12 Astonishing Facts That Prove Trees Talk To Each Other And Have Feelings

Trees have an energy. In fact, tree hugging has become a popular practice because of the countless benefits from their energies. But do they have feelings? They do, according to Peter Wohlleben, a forester at Eifel Mountains in West Germany. And not just feelings, they communicate with each other constantly through what some call the “Wood Wide Web” or Tree Internet.

Like most of us, Peter used to look at tress as nothing more than a good source of lumber. They plant trees, cut them, then plant young trees again. Yet, after having some conversations with tourists, Peter’s view of the forest changed. He started to see trees as they are and even noticed how they “feel”.

His observations were not mere assumptions. They’re backed by researchers, specifically from the RWTH Aachen University, who conducted studies in the forest he managed.

12 Astonishing Facts That Prove Trees Have Feelings:

1. Trees help each other stay alive.

Just like a human community, trees help each other to survive.

Some trees that might have fallen around five hundred years ago and still live with the aid of the surrounding trees of the same species.

The other trees that surround the fallen tree usually pump sugar into its stump to keep it alive. They do it by surrounding their roots at the stump, then pump sugar into it.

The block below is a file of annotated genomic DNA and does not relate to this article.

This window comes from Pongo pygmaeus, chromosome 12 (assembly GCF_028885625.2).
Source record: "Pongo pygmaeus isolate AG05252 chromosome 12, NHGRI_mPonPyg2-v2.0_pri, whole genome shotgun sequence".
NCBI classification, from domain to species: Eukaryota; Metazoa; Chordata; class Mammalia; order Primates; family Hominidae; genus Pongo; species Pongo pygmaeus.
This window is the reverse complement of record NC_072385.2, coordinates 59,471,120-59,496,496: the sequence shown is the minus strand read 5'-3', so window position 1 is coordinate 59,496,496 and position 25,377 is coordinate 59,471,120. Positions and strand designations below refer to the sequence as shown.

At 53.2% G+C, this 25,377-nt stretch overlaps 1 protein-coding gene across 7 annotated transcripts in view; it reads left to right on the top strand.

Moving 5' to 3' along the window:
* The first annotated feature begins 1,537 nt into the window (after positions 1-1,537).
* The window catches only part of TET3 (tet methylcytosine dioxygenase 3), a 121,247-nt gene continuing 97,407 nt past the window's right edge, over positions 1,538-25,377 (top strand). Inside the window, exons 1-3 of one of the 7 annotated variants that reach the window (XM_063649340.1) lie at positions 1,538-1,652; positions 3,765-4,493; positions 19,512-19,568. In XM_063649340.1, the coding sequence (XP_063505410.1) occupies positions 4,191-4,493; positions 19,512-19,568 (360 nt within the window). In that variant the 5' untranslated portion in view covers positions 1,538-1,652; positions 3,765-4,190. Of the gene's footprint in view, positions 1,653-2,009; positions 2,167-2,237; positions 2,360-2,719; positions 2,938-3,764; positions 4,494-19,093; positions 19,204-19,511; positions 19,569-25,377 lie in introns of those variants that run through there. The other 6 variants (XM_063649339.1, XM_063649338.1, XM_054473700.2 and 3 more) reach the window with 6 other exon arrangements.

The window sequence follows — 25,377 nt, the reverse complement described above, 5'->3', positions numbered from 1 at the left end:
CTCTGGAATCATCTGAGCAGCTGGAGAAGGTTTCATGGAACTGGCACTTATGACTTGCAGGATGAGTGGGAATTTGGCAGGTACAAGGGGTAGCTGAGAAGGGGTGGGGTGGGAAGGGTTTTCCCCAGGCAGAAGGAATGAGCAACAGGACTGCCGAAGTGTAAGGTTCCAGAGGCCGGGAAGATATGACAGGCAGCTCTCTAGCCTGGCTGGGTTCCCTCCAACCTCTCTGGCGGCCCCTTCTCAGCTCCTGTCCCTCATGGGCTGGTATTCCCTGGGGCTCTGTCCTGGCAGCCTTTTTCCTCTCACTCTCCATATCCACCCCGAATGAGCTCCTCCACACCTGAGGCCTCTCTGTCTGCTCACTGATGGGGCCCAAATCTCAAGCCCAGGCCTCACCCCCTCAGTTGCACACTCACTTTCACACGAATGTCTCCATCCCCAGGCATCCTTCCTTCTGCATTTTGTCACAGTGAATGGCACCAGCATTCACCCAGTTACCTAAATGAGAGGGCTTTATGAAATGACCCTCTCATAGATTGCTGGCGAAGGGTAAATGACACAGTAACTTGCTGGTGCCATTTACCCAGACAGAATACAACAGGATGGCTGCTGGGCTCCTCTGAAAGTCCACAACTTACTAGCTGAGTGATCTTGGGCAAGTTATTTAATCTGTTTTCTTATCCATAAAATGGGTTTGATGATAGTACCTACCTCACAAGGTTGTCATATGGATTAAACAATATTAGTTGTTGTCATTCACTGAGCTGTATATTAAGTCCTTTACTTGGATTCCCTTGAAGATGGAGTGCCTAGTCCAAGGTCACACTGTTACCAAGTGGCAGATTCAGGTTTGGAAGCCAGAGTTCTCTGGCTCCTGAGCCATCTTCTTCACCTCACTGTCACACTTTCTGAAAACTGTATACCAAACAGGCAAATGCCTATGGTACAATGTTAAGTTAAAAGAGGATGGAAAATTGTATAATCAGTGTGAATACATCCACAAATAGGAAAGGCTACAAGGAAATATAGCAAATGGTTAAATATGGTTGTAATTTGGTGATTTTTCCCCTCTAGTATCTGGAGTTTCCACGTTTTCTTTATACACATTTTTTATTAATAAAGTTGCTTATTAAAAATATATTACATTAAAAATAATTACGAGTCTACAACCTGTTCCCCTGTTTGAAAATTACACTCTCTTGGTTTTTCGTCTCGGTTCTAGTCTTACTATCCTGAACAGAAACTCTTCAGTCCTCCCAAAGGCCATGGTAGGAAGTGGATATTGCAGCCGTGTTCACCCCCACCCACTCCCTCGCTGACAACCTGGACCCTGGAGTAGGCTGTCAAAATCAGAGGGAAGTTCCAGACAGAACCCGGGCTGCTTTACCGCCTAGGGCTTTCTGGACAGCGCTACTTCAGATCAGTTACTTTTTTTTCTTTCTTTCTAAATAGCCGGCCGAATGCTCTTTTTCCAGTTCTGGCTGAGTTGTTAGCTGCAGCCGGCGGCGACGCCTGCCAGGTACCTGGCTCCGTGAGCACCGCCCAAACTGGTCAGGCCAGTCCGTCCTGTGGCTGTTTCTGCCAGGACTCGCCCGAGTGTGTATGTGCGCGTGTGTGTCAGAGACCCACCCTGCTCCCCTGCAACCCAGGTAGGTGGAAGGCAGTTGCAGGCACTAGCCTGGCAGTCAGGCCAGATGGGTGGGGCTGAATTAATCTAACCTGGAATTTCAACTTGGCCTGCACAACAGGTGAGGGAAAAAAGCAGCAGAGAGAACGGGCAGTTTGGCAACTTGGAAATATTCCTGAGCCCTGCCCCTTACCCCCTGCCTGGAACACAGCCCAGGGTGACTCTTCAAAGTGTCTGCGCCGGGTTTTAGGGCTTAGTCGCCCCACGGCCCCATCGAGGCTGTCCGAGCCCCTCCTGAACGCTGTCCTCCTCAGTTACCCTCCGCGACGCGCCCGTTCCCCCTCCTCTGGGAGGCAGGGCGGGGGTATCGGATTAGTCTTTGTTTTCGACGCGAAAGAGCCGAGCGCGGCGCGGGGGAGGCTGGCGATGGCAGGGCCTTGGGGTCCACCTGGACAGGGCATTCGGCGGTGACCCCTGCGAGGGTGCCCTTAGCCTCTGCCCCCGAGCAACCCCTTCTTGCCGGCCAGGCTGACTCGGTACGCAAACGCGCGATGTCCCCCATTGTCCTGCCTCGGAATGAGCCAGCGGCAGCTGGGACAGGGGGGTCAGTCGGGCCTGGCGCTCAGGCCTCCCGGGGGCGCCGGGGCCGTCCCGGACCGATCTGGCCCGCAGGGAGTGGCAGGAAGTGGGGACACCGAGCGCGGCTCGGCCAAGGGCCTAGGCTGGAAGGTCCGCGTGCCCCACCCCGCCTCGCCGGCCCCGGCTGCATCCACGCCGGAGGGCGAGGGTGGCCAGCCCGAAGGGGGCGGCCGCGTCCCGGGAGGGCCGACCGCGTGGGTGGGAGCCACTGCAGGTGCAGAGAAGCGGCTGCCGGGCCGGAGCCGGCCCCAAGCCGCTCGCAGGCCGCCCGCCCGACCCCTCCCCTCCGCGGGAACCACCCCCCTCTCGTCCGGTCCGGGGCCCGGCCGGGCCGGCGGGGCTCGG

2. Trees work together to establish a sustainable ecosystem.

It’s quite impossible for a tree to protect itself against the wind and weather when it’s alone. But when they work together, sharing their own food and looking out for each one, they can create an ecosystem where all of them survive and thrive.

Together, they can stand against the changes in temperatures, store enough water for the dry season, generate much humidity, and may even withstand floods and strong weather.

Trees that grow in this kind of environment have the possibility of growing very old.

3. Trees send out warning signals to other trees.

One astonishing study done on the savannah of Africa proved that trees watch each other’s back.

When giraffes feed on the umbrella thorn acacia trees, the trees started to pump toxic substances into their leaves, which caused giraffes to move away from them.

The animals have to back out a hundred yards before starting to nibble on other trees. It’s because the neighboring trees of the same species got the signal and pumped up toxic substances in their leaves too to prevent the giraffes from eating them.

4. Trees feel pain when insects feed on their leaves.

While it may seem natural for insects to feed on leaves of trees, this still hurts a tree.

As soon as a caterpillar nibbles on leaves, the tissue surrounding the damaged area changes.

Like a hurting human tissue, the leaf tissue also sends out electrical signals that travel at a lower speed than the human tissue does, approximately one third of an inch in a minute.

5. Trees make different choices.

The characters of trees are noticed only on the same species that are exposed to the same environmental conditions.

This is mostly seen during autumn when trees are supposed to shed their leaves simultaneously. But not all trees do it because each of them decides as to when is the best time to shed their leaves.